Resetting our sleep clock- How seasonal changes affect us

The long dry summer hours can lend themselves to relaxed and restful evenings filled with hobbies or more time with family. As autumn reaches us, we often experience a natural rise of seasonal bugs. There may be more ills and chills at this time of year within households, and it is often a time we may struggle to stay well.

Finding wellness and sleep amongst daylight savings

Keeping well requires effort and energy to support our immune health for our emotional and physical well-being. Including your much-loved hobbies and all the things that help you to de-stress, rebalance and find contentedness in your day or week. It not only helps boost our inner well-being but supports our sleep and stress levels.

Our lifestyle, environment, diet, sleep quality and stomach flora (gut microbiota) all work together to nourish and support our immune defence. This is our protection from seasonal bugs, ills and chills.

The stomach flora increases the production of beneficial gut bacteria and happy mood neurotransmitters, like serotonin our bliss and relaxation-inducing neuron, when you have a good night’s sleep. This can help combat seasonal blues and maintain your mood.

Our sleep clock and sleep quality

As the clocks slip back, the evenings start to shorten with the upcoming seasonal changes, our vitality, energy levels and immunity can be adversely affected. But as the year’s pace carries us along in our usual hectic pace of work, family and extra commitments, this often becomes our normal.

How do we begin to include some change and improve sleep quality? See our top sleep tips below for a peaceful night’s sleep.

The top tips for re-setting our sleep clock

  • Regulating your sleep patterns – going to sleep at a set time helps your body regulate its natural sleep clock and circadian rhythm.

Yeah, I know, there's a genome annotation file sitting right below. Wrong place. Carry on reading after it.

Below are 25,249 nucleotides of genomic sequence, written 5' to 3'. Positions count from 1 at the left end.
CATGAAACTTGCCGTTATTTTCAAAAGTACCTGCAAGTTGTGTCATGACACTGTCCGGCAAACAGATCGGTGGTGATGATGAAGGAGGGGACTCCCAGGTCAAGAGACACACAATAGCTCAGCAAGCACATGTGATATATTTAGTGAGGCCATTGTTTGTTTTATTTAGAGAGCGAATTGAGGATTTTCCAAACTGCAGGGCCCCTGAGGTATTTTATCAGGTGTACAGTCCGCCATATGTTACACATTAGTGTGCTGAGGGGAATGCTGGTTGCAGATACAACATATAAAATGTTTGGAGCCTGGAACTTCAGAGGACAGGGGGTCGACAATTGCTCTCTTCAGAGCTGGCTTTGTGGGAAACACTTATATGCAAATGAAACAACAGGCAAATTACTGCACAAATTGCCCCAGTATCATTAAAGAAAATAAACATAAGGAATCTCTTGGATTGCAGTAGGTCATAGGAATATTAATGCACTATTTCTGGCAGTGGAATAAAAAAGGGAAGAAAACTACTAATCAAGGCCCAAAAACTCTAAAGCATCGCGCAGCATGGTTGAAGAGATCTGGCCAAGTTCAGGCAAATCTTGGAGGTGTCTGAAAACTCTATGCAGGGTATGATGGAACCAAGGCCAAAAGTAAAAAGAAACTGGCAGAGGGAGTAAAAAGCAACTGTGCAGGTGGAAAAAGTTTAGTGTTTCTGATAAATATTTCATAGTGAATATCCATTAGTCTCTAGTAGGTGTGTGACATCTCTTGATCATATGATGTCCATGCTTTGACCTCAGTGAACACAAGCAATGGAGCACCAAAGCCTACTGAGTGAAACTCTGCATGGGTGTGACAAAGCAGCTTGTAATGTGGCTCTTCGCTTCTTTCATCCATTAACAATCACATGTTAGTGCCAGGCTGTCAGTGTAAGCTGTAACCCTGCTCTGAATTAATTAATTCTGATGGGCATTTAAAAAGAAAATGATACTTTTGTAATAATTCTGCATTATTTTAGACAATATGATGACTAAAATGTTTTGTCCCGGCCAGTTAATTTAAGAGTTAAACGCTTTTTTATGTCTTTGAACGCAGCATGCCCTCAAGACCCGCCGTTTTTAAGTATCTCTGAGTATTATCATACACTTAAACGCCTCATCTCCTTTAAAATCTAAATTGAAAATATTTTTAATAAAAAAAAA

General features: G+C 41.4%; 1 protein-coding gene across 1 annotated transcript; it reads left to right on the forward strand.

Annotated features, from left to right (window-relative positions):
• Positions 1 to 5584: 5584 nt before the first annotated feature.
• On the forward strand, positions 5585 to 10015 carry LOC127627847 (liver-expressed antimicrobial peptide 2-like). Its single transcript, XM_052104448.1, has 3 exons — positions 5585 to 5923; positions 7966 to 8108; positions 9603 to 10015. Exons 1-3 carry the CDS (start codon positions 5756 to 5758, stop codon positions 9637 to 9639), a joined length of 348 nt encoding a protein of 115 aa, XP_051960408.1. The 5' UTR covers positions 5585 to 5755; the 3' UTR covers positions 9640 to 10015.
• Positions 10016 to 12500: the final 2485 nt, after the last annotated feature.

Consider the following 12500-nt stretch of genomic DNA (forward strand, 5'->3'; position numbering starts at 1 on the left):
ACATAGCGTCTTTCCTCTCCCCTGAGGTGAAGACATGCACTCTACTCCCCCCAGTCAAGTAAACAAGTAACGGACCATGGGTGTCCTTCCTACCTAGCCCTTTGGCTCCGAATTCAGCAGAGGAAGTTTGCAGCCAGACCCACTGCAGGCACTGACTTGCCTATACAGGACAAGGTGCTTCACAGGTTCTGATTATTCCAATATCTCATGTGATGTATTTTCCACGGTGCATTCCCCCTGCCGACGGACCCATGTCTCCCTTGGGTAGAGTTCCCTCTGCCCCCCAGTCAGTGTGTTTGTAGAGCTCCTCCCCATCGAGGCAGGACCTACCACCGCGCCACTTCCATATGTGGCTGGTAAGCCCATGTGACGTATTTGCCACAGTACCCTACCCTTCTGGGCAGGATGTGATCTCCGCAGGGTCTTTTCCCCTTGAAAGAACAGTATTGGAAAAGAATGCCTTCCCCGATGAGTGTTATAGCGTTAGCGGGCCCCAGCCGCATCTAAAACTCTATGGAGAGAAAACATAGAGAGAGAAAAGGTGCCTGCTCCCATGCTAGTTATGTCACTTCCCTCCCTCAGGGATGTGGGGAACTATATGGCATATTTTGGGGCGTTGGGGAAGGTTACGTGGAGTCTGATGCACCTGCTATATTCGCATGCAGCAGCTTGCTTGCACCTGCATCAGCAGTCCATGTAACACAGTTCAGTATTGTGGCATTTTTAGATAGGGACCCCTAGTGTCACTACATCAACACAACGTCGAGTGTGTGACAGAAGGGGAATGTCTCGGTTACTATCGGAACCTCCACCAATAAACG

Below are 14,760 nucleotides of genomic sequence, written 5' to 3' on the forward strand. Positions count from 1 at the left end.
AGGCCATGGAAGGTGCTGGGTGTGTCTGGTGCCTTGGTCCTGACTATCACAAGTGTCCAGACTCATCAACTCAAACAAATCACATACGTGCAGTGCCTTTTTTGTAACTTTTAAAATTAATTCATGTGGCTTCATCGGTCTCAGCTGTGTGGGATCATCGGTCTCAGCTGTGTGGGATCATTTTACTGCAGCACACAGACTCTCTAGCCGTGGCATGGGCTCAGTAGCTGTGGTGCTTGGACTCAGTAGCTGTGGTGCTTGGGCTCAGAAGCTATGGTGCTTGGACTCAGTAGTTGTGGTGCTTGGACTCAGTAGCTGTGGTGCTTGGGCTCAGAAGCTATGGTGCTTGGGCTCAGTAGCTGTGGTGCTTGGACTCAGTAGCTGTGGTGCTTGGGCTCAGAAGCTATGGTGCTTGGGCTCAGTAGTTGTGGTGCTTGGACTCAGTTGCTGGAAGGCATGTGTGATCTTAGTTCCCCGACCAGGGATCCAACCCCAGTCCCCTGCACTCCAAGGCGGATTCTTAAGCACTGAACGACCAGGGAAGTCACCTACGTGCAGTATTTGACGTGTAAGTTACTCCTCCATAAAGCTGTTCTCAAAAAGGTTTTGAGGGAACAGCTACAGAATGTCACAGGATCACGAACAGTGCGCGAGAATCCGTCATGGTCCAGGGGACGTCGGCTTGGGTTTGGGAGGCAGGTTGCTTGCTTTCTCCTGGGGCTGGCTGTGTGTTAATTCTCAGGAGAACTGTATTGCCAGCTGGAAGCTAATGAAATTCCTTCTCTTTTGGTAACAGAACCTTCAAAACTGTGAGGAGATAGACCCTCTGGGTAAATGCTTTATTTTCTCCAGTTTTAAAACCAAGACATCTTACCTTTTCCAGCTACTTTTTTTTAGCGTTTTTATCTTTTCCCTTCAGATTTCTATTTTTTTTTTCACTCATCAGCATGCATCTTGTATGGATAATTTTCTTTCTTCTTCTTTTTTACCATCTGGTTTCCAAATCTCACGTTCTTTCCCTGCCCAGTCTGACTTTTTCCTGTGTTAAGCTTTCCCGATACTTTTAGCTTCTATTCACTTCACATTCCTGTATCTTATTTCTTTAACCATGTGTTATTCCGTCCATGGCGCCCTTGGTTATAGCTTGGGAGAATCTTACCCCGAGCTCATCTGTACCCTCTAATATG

• Getting up at a similar time every day also helps re-set a healthy sleep clock pattern. On weekends when you want to sleep in, it is recommended not to sleep in for more than an hour after your regular Monday to Friday work time for when you are trying to establish healthy sleep patterns.
  • Reducing light exposure before bedtime helps us release melatonin, acting as a natural sleep-inducing agent for us. Our total light exposure affects our circadian rhythm and synchronises or hinders our internal clock.
  • As an essential part of your daily routine, introducing sleep hygiene will help with a restful night’s sleep. Develop a sleep plan that works for you. Examples to add to your bedtime routine include having a warm bath or shower, a book or maybe lights off and relaxing before getting ready to sleep. Establishing a bedtime routine has a whole-body effect on your immune system, energy levels, body comfort, gut health and mood.
  • If using naps, keep to power naps of 30mins during the day to not interrupt your night-time sleep quality.

The herbs for a restful night’s sleep

Herbs, such as Passionflower and Wild Cherry for unwell or unsettled children that may also need chest and lung support, can work well to soothe for a good night's sleep. Other effective options can be Lavender, Magnesium and Valerian if needing more support for a good night’s rest for adults. Or Withania (Ashwagandha) and L-theanine for daytime stresses can help calm benefit a tired adrenal and nervous system. 

The best sleep routine for you

Incorporating a consistent bedtime routine to let our body know it is time to wind down helps us set up a long-term picture of sleep and better sleep hygiene during the more difficult months of the year, such as seasonal change autumnal daylight savings. Re-setting our sleep clocks can help us rebalance and keep well for the upcoming autumn and winter months, alongside the year ahead.

Check out our sleep products:

-          Sound Asleep

-          Kid’s Calm

Other products you may be interested in:

-          Echinature

-          Children’s Organic Echinature

-          Immunity Range

-          Sleep & Stress Range

Resetting our sleep clock- How seasonal changes affect us
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